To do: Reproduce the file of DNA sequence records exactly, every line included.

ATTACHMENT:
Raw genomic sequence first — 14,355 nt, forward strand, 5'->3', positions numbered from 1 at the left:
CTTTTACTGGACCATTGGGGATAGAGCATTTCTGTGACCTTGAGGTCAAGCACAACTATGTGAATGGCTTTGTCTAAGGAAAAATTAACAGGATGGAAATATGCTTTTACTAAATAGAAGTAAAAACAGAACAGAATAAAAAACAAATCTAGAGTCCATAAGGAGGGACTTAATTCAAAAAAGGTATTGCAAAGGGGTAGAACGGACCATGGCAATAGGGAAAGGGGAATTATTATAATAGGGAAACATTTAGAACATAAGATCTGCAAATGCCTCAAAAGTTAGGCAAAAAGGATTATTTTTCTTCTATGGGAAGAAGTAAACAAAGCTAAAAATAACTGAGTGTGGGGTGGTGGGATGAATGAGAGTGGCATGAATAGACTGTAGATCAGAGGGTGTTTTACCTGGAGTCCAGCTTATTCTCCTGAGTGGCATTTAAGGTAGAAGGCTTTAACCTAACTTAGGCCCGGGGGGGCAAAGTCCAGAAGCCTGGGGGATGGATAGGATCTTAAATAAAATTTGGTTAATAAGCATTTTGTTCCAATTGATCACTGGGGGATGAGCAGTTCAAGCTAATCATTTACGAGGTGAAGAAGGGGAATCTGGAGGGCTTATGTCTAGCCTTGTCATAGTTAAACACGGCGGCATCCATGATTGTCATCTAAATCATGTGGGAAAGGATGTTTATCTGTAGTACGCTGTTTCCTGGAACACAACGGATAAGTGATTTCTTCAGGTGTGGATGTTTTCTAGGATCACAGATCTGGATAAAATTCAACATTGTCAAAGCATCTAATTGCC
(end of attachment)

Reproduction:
Raw genomic sequence first — 14,355 nt, forward strand, 5'->3', positions numbered from 1 at the left:
CTTTTACTGGACCATTGGGGATAGAGCATTTCTGTGACCTTGAGGTCAAGCACAACTATGTGAATGGCTTTGTCTAAGGAAAAATTAACAGGATGGAAATATGCTTTTACTAAATAGAAGTAAAAACAGAACAGAATAAAAAACAAATCTAGAGTCCATAAGGAGGGACTTAATTCAAAAAAGGTATTGCAAAGGGGTAGAACGGACCATGGCAATAGGGAAAGGGGAATTATTATAATAGGGAAACATTTAGAACATAAGATCTGCAAATGCCTCAAAAGTTAGGCAAAAAGGATTATTTTTCTTCTATGGGAAGAAGTAAACAAAGCTAAAAATAACTGAGTGTGGGGTGGTGGGATGAATGAGAGTGGCATGAATAGACTGTAGATCAGAGGGTGTTTTACCTGGAGTCCAGCTTATTCTCCTGAGTGGCATTTAAGGTAGAAGGCTTTAACCTAACTTAGGCCCGGGGGGGCAAAGTCCAGAAGCCTGGGGGATGGATAGGATCTTAAATAAAATTTGGTTAATAAGCATTTTGTTCCAATTGATCACTGGGGGATGAGCAGTTCAAGCTAATCATTTACGAGGTGAAGAAGGGGAATCTGGAGGGCTTATGTCTAGCCTTGTCATAGTTAAACACGGCGGCATCCATGATTGTCATCTAAATCATGTGGGAAAGGATGTTTATCTGTAGTACGCTGTTTCCTGGAACACAACGGATAAGTGATTTCTTCAGGTGTGGATGTTTTCTAGGATCACAGATCTGGATAAAATTCAACATTGTCAAAGCATCTAATTGCC